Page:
|Oregon State Institute for the Feeble Minded
was the original name for Salems Fairview Training Center
in southeast Salem. Established in 1908 by the Oregon Legislature,
it opened on December 1st with the transfer of 39 adults and
children from the Insane Asylum. Up until this time mentally
impaired children were sent to the only institution that could
provide them with any professional care. An example is this
"For Idiocy. Clifford Caspell, aged 6 years,
a son of G. W. Caspell of Stayton, was committed to the state
insane and idiotic asylum yesterday by County Judge W. C.
Hubbard. Clifford has been in such a condition since he was
three months old, caused by an attack of spinal meningitis."
Harry E. Bickers of Pendleton was appointed Superintendent
of that first home and had supervised the construction of
the first five buildingsdormitory, administration building,
laundry, a brick power house, and a barn. Construction began
in March, 1908. A reporter described the main buildings as
a magnificent southern mansion."
Here were located the superintendents office, reception
rooms, attending physicians office (Dr. W. Carlton Smith
was the first to serve in that capacity), and school rooms.
Separate dormitories for male and female students were maintained,
and later the children were grouped in families of 20 to 25
according to levels of intelligence.
The surrounding acreagesome 700 acres in allwere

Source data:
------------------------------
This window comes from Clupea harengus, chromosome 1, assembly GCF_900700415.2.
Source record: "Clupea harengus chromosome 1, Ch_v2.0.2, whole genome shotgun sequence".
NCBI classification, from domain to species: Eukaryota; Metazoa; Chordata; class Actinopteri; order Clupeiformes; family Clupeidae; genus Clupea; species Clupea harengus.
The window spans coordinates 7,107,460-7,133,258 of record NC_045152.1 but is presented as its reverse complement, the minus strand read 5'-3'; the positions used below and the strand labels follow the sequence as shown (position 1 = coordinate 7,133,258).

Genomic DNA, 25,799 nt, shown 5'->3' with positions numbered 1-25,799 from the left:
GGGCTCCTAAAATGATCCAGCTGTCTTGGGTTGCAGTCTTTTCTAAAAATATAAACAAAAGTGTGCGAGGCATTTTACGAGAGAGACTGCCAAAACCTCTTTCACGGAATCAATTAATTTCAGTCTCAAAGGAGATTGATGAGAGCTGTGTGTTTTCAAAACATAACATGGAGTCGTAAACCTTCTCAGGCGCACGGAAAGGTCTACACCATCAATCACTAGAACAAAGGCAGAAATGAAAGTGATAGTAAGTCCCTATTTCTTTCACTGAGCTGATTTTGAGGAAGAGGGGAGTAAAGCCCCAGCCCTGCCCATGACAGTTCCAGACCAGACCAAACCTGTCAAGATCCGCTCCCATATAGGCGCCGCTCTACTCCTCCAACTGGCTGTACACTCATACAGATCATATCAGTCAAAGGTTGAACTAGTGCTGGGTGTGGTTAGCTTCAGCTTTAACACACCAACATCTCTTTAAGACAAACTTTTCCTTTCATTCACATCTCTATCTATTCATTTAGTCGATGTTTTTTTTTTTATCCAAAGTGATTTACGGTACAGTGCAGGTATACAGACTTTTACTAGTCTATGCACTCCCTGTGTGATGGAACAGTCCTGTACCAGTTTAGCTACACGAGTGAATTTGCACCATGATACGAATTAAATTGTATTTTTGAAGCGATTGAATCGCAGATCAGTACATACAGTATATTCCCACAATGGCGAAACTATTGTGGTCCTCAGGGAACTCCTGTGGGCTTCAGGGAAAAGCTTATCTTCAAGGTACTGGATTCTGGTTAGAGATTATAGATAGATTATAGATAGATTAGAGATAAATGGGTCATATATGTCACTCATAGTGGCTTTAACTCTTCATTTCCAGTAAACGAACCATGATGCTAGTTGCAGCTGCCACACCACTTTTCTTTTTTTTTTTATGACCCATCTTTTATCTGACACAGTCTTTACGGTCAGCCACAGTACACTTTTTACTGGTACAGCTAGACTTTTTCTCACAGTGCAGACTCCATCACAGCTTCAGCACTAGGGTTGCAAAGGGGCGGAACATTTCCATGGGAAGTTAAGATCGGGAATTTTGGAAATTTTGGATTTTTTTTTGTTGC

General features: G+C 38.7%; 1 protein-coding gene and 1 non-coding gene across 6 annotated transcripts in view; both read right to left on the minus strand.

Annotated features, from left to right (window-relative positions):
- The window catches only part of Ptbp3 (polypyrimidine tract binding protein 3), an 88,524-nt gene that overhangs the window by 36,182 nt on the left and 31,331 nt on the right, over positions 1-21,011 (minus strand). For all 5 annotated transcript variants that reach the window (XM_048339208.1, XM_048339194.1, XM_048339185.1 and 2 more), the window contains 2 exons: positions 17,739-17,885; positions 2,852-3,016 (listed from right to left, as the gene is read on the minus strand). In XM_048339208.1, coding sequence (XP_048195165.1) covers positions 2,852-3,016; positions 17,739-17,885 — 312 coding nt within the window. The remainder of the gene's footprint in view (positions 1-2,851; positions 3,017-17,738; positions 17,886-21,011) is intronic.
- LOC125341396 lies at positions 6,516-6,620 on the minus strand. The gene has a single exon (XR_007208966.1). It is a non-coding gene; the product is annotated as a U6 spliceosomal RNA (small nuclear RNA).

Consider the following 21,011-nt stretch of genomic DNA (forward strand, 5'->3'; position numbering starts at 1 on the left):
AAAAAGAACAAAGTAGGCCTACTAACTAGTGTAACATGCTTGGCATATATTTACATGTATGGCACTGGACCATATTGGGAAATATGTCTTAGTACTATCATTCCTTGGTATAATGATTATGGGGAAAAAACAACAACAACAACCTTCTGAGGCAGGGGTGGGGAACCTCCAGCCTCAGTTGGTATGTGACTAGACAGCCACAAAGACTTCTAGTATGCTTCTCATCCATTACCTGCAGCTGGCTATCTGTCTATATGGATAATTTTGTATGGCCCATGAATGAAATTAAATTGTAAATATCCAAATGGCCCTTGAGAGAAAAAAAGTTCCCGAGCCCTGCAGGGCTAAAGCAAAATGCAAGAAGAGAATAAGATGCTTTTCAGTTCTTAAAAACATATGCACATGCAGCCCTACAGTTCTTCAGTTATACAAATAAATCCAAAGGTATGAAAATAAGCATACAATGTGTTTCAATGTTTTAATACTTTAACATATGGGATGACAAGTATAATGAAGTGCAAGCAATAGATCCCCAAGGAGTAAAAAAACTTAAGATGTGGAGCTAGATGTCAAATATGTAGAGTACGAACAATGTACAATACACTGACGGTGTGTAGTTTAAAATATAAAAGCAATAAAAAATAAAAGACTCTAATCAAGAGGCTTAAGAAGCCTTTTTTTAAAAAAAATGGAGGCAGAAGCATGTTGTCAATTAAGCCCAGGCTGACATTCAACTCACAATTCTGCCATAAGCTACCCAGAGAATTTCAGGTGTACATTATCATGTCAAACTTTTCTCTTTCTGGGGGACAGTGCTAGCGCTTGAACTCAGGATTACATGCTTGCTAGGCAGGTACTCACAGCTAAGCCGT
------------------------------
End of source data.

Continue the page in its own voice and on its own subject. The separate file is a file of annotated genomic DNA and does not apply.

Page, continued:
put under cultivation, under the charge of W. L. Simeral for
the early years. Food supplies for the institution were produced
with help from able-bodied students and any overages were
sold to provide income for the school.
Despite close supervision of the schools residents,
escapes from the institution did occur; usually ending successfully
with the return of the escapees in a matter of hours. More
serious were periodic outbreaks of epidemics among students.
Soon after its opening, the school established a cemetery
on the grounds, but it was only used for five years. A cherry
orchard planted in the abandoned graveyard marked its original
In 1935 the schools name was changed to Oregon Fairview
Until its closure in July 2000, Fairview had served the mentally
and physically handicapped for nearly a century. Its few remaining
residents were transferred to group homes or returned to live
with their families.
Plans to utilize the abandoned grounds of Fairview include
three "pedestrian-oriented residential neighborhoods"
with large green spaces and a school or a campus of light
Compiled and written by Sue Bell
Daily Oregon Statesman newspaper, Salem, Or January 1, 1911,
page 27; March 14, 1895, page 4; March 10, 1908, page 6; January
1, 1910, page 26; January 1, 1911, page 27; August 26, 1909,
Information from Dean Byrd who lived at Fairview in the 1930s
when his father, Dr. Roy Byrd, was superintendent.
"Fairview Training Center A Master Plan for Redevelopment",
June 1999, pages 2,3 and 8.